Like all Surface computers, the Laptop Go has a touch screen. It works well, but with the laptop form factor compared to the Surface Pro and Go tablet-style, I didn’t use it much. It was more for scrolling webpages and documents.
Ports and Connectivity
I/O ports and Surface devices have always been a point of contention. Microsoft has taken the Apple approach of less is more, but they have also taken a safe approach by being slow to adopt the newest I/O connectivity on their devices.
The Surface Laptop Go is no exception. Onboard you have a Surface connect power port, a 3.5mm headphone jack, one USB 3.0 Type-A port and one USB 3.0 Type-C port.
I read many complaints that the Laptop Go should have had USB-C charging and Thunderbolt 3. While I agree with the charging, this is a budget laptop, and for the target market, Thunderbolt 3 would have driven up the cost of the device.
In my opinion, this is the first Surface to strike the right amount of ports for the type of customer it is geared towards. The single USB-C port is acceptable in this context, considering the most you will need to connect to a machine of this type is a USB-C display adapter, your smartphone or other USB-C peripherals such as a card reader. If the USB-C port is occupied, you can easily fall back to the USB-A port.
I don’t have strong feelings about the 3.5mm headphone port. That was a feature on many devices a few years ago, but TWS headphones are much more readily available and affordable today than wired headphones are nothing more than an inconvenience.
The only port I would change would be to ditch the Surface Connect port for another USB-C port for charging. I am hoping Microsoft takes that bold move away from the proprietary power connection some time in 2021. Fingers crossed!
I eluded to this earlier, but I had low expectations for the Laptop Go. My previous Go experiences were positive but slightly underwhelming. In my time with the Laptop Go, I was amazed at how well it kept pace with other more powerful devices.
The 8GB of RAM helped, but I think the difference-maker is the processor compared to the Surface Go devices. The Laptop Go comes with an i5, regardless of the model, whereas the Surface Go offers a Pentium Gold processor, which is wildly underpowered by today’s standards.
Microsoft’s decision to avoid a low powered processor is a massive win for Laptop Go customers.
My Surface Laptop Go use was not incredibly heavy, but I did have to jump in and out of Photoshop periodically. Not once did I feel like the Go was lacking. Like all other Adobe apps, Photoshop is a heavy app, but the Go was up for the challenge.
Keyboard, Touchpad and Pen
The keyboard on the Laptop Go is amazing. I can’t really say much more than that. With each new surface device, I use I fall more and more for the keyboard. I used to put Lenovo on a pedestal when it came to keyboards. However, as I type this review between an X1 Carbon and this very Surface Laptop Go for the purposes of comparison, the X1 doesn’t meet the mark. Surface Laptop, to me, is the new keyboard king.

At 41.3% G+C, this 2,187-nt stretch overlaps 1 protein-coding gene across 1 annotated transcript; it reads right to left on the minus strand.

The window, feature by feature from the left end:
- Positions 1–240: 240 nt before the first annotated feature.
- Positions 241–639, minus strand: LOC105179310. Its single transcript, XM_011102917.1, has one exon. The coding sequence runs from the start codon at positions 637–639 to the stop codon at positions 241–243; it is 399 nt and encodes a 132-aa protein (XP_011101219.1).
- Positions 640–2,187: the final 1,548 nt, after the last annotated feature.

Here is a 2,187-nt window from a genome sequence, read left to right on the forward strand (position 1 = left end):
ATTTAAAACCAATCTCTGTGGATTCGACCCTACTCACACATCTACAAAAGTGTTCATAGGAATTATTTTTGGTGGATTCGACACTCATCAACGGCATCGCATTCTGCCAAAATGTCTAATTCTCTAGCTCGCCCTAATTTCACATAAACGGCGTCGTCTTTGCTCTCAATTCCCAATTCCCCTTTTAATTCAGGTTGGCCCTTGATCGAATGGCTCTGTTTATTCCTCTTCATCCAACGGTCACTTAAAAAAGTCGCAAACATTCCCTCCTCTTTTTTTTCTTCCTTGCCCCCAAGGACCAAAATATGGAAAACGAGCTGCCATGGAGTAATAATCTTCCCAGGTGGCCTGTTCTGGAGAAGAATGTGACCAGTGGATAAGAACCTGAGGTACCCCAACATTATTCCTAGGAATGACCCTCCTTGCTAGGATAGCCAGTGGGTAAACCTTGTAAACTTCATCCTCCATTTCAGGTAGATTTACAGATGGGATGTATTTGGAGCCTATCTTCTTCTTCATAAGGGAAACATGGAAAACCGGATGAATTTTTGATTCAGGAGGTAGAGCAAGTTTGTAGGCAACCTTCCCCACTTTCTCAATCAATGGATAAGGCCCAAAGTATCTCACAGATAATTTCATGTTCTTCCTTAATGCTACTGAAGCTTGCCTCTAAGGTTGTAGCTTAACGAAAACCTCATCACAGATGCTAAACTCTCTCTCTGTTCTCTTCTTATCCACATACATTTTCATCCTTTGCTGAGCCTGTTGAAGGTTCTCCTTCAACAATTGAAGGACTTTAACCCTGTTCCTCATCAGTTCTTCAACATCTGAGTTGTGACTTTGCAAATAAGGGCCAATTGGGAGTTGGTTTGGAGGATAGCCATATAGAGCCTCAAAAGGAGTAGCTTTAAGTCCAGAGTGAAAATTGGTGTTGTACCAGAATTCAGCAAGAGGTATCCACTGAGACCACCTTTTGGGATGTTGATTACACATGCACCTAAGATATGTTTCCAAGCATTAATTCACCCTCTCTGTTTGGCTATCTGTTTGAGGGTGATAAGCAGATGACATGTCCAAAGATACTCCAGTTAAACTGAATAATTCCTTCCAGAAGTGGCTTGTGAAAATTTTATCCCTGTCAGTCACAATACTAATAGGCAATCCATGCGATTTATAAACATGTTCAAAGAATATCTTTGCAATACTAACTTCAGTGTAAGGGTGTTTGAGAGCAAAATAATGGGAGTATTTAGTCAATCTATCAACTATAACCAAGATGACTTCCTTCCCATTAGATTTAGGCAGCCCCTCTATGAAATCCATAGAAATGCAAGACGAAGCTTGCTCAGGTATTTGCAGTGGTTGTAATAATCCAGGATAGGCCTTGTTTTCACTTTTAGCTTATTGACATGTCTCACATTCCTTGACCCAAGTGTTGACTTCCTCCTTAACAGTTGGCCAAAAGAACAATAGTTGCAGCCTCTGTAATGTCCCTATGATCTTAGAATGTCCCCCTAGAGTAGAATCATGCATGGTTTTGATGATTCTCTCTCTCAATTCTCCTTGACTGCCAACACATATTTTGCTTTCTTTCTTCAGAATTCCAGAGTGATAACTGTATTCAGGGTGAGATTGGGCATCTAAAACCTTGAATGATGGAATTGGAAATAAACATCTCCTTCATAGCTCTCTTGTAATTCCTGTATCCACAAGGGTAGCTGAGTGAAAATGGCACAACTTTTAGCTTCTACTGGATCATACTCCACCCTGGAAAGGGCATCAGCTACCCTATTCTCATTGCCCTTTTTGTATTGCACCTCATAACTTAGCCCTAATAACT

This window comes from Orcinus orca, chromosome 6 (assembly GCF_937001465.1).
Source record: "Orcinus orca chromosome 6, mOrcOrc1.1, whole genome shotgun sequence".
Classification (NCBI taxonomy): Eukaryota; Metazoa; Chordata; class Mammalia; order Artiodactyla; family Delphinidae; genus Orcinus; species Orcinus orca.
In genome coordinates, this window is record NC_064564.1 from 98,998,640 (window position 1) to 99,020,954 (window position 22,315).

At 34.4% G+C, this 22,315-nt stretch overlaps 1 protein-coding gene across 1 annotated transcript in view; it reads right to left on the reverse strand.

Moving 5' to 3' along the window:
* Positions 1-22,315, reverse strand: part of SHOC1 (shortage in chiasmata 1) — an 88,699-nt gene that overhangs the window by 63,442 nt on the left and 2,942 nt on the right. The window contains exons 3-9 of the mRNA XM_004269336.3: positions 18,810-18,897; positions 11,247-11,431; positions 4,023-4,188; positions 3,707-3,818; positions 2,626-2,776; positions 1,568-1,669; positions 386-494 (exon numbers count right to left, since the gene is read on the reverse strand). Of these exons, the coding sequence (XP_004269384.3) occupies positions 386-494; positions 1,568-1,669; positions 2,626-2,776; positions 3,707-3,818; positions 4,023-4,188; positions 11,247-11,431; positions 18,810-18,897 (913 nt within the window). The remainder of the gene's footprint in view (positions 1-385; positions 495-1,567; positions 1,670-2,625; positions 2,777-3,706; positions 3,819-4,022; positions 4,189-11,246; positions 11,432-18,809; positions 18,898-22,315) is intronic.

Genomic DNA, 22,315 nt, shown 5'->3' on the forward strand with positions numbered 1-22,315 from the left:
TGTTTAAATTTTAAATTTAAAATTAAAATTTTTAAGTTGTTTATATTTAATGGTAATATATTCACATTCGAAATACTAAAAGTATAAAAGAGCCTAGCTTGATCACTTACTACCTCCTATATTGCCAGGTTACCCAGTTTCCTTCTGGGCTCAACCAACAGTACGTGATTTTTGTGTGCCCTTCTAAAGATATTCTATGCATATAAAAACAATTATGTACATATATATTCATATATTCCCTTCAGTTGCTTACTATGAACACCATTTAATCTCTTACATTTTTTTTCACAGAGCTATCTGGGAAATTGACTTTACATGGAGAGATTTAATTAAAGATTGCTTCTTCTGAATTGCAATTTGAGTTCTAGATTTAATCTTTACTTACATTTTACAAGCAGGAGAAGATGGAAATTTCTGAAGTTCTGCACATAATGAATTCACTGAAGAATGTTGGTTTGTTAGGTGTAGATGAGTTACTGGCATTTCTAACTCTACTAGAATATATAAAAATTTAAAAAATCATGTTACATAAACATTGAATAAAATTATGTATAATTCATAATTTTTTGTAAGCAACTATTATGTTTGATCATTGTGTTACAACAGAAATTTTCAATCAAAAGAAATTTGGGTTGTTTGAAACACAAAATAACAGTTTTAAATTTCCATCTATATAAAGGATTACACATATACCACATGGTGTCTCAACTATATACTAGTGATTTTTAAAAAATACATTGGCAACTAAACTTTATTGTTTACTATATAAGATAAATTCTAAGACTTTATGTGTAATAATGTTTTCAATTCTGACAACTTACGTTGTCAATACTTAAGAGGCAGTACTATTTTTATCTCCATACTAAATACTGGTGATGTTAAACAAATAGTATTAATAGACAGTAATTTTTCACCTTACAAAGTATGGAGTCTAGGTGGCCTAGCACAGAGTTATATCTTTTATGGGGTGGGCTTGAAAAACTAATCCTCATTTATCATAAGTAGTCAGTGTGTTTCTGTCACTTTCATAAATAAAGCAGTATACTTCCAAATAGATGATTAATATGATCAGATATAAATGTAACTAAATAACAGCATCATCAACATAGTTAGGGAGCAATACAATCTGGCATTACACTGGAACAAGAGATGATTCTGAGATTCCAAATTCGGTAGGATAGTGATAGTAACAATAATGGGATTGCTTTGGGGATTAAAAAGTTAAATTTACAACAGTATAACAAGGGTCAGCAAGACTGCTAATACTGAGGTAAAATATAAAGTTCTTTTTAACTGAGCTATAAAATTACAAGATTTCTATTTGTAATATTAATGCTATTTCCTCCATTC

The touchpad, like all other surface devices is large and pleasant to use. I found it to be accurate and responsive.
When I initially received the Laptop Go, I was excited to use my Surface Pen, like all other surfaces. However, I had forgotten that the Laptop Go does not support inking. At first, I viewed this as a disappointment and a mark against the device. Then, when considering my earlier points about the device’s form factor, its intended audience and its price, the pen and inking support would add cost to an already premium-priced device.
Software and Windows 10
The Surface Laptop Go, like its other Go family members and the original Surface Laptop, ships with Windows 10 in S mode. In case you are unaware, Windows 10 in S mode restricts users to install apps from the Microsoft Store only. This is good for organizations that do not want their users getting into trouble installing potentially harmful applications. It is also good if you’re only browsing the web and happy with the default apps like Edge (which you should be because it is great!) and the Mail and Calendar apps. The store does contain many popular apps like Twitter and Facebook Messenger as well.
For someone like myself who likes to test various different applications or has legacy applications, I use for various purposes, S mode does not work for me. Thankfully, you can easily turn off S mode with a quick settings toggle.
Other than S mode, Windows 10 is Windows 10 and for me, that is a good thing!
Premium build quality
Excellent keyboard and trackpad
Intel Core i5 processor
No backlit keyboard
No support for inking
Lower resolution display
Conclusion: Should You Buy The Microsoft Surface Laptop Go?
I always find myself hard-pressed not to recommend a Surface device, which is still the case here. I will admit, the Surface Laptop Go is expensive, some may say too expensive, but with a Surface device, you are buying into a family of devices that are incredibly well built, well supported and look great. The Surface Laptop Go makes the perfect laptop for someone on the go who wants to consume the web, send email but can hold its own for tasks like editing photos and consuming multimedia when needed.
If your needs are exceptionally low and you live only in email and on the web, with no need for more power from time to time, a Chromebook may suit you fine. However, a Chromebook boxes you in with no way out, even with a more expensive model. The Surface Laptop Go will have its limits, but the ceiling is considerably higher.
The Surface Laptop Go is available from Microsoft starting at $759.99 CAD and the configuration I reviewed will set you back $1,229.99 CAD.
Check out the Surface Laptop Go from Amazon right HERE!
You don’t need to break the bank for good true wireless headphones! Check out the GadgetSyrup review of the BlitzWolf BW-FYE4 True Wireless Headphones
Don’t break the bank on wireless headphones.